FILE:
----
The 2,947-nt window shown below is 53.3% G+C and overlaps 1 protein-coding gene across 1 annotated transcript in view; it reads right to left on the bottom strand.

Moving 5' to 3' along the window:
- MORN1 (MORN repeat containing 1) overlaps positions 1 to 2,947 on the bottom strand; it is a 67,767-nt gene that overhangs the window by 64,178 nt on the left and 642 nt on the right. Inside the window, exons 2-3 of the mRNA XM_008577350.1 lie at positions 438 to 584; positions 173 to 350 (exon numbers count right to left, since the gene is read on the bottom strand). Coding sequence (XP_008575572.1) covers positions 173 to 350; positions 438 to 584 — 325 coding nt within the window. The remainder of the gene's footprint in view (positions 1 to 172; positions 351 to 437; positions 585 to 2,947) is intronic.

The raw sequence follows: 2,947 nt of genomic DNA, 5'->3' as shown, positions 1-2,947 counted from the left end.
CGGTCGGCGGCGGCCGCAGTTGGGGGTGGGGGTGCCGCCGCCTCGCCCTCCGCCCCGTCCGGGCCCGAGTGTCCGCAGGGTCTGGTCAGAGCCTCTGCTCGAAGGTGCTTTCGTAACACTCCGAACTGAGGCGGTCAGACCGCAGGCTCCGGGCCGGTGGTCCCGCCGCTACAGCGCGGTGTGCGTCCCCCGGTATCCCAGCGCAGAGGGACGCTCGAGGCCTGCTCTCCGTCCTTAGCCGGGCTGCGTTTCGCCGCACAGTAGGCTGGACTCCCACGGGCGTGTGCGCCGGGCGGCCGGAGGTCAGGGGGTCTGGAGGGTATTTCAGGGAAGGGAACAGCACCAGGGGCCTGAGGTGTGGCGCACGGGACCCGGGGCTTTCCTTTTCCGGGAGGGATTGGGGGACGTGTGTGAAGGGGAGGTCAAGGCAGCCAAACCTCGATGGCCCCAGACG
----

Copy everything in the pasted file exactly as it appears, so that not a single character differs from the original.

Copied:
The 2,947-nt window shown below is 53.3% G+C and overlaps 1 protein-coding gene across 1 annotated transcript in view; it reads right to left on the bottom strand.

Moving 5' to 3' along the window:
- MORN1 (MORN repeat containing 1) overlaps positions 1 to 2,947 on the bottom strand; it is a 67,767-nt gene that overhangs the window by 64,178 nt on the left and 642 nt on the right. Inside the window, exons 2-3 of the mRNA XM_008577350.1 lie at positions 438 to 584; positions 173 to 350 (exon numbers count right to left, since the gene is read on the bottom strand). Coding sequence (XP_008575572.1) covers positions 173 to 350; positions 438 to 584 — 325 coding nt within the window. The remainder of the gene's footprint in view (positions 1 to 172; positions 351 to 437; positions 585 to 2,947) is intronic.

The raw sequence follows: 2,947 nt of genomic DNA, 5'->3' as shown, positions 1-2,947 counted from the left end.
CGGTCGGCGGCGGCCGCAGTTGGGGGTGGGGGTGCCGCCGCCTCGCCCTCCGCCCCGTCCGGGCCCGAGTGTCCGCAGGGTCTGGTCAGAGCCTCTGCTCGAAGGTGCTTTCGTAACACTCCGAACTGAGGCGGTCAGACCGCAGGCTCCGGGCCGGTGGTCCCGCCGCTACAGCGCGGTGTGCGTCCCCCGGTATCCCAGCGCAGAGGGACGCTCGAGGCCTGCTCTCCGTCCTTAGCCGGGCTGCGTTTCGCCGCACAGTAGGCTGGACTCCCACGGGCGTGTGCGCCGGGCGGCCGGAGGTCAGGGGGTCTGGAGGGTATTTCAGGGAAGGGAACAGCACCAGGGGCCTGAGGTGTGGCGCACGGGACCCGGGGCTTTCCTTTTCCGGGAGGGATTGGGGGACGTGTGTGAAGGGGAGGTCAAGGCAGCCAAACCTCGATGGCCCCAGACG